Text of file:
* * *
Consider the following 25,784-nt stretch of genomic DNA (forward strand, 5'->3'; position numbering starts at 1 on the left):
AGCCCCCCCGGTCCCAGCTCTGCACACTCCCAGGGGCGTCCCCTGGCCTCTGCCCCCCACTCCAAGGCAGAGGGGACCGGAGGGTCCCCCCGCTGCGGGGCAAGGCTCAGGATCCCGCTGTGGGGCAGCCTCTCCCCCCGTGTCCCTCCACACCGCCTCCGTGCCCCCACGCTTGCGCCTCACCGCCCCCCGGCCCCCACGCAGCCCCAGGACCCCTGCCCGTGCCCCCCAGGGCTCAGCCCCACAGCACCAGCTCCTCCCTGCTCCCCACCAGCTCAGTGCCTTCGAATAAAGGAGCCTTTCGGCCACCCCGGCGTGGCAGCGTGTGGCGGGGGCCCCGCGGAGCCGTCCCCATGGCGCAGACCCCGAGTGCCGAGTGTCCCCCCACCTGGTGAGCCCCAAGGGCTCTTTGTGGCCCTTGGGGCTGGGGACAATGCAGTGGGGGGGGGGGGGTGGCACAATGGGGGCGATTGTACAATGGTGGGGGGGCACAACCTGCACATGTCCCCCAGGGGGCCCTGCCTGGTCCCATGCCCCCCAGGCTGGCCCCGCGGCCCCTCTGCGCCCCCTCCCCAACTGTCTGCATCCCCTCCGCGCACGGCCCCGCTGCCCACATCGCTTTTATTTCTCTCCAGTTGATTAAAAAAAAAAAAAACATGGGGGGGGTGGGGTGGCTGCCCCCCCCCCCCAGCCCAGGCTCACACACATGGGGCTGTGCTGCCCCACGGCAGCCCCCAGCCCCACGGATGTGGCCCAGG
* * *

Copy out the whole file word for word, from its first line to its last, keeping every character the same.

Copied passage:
Consider the following 25,784-nt stretch of genomic DNA (forward strand, 5'->3'; position numbering starts at 1 on the left):
AGCCCCCCCGGTCCCAGCTCTGCACACTCCCAGGGGCGTCCCCTGGCCTCTGCCCCCCACTCCAAGGCAGAGGGGACCGGAGGGTCCCCCCGCTGCGGGGCAAGGCTCAGGATCCCGCTGTGGGGCAGCCTCTCCCCCCGTGTCCCTCCACACCGCCTCCGTGCCCCCACGCTTGCGCCTCACCGCCCCCCGGCCCCCACGCAGCCCCAGGACCCCTGCCCGTGCCCCCCAGGGCTCAGCCCCACAGCACCAGCTCCTCCCTGCTCCCCACCAGCTCAGTGCCTTCGAATAAAGGAGCCTTTCGGCCACCCCGGCGTGGCAGCGTGTGGCGGGGGCCCCGCGGAGCCGTCCCCATGGCGCAGACCCCGAGTGCCGAGTGTCCCCCCACCTGGTGAGCCCCAAGGGCTCTTTGTGGCCCTTGGGGCTGGGGACAATGCAGTGGGGGGGGGGGGGTGGCACAATGGGGGCGATTGTACAATGGTGGGGGGGCACAACCTGCACATGTCCCCCAGGGGGCCCTGCCTGGTCCCATGCCCCCCAGGCTGGCCCCGCGGCCCCTCTGCGCCCCCTCCCCAACTGTCTGCATCCCCTCCGCGCACGGCCCCGCTGCCCACATCGCTTTTATTTCTCTCCAGTTGATTAAAAAAAAAAAAAACATGGGGGGGGTGGGGTGGCTGCCCCCCCCCCCCAGCCCAGGCTCACACACATGGGGCTGTGCTGCCCCACGGCAGCCCCCAGCCCCACGGATGTGGCCCAGG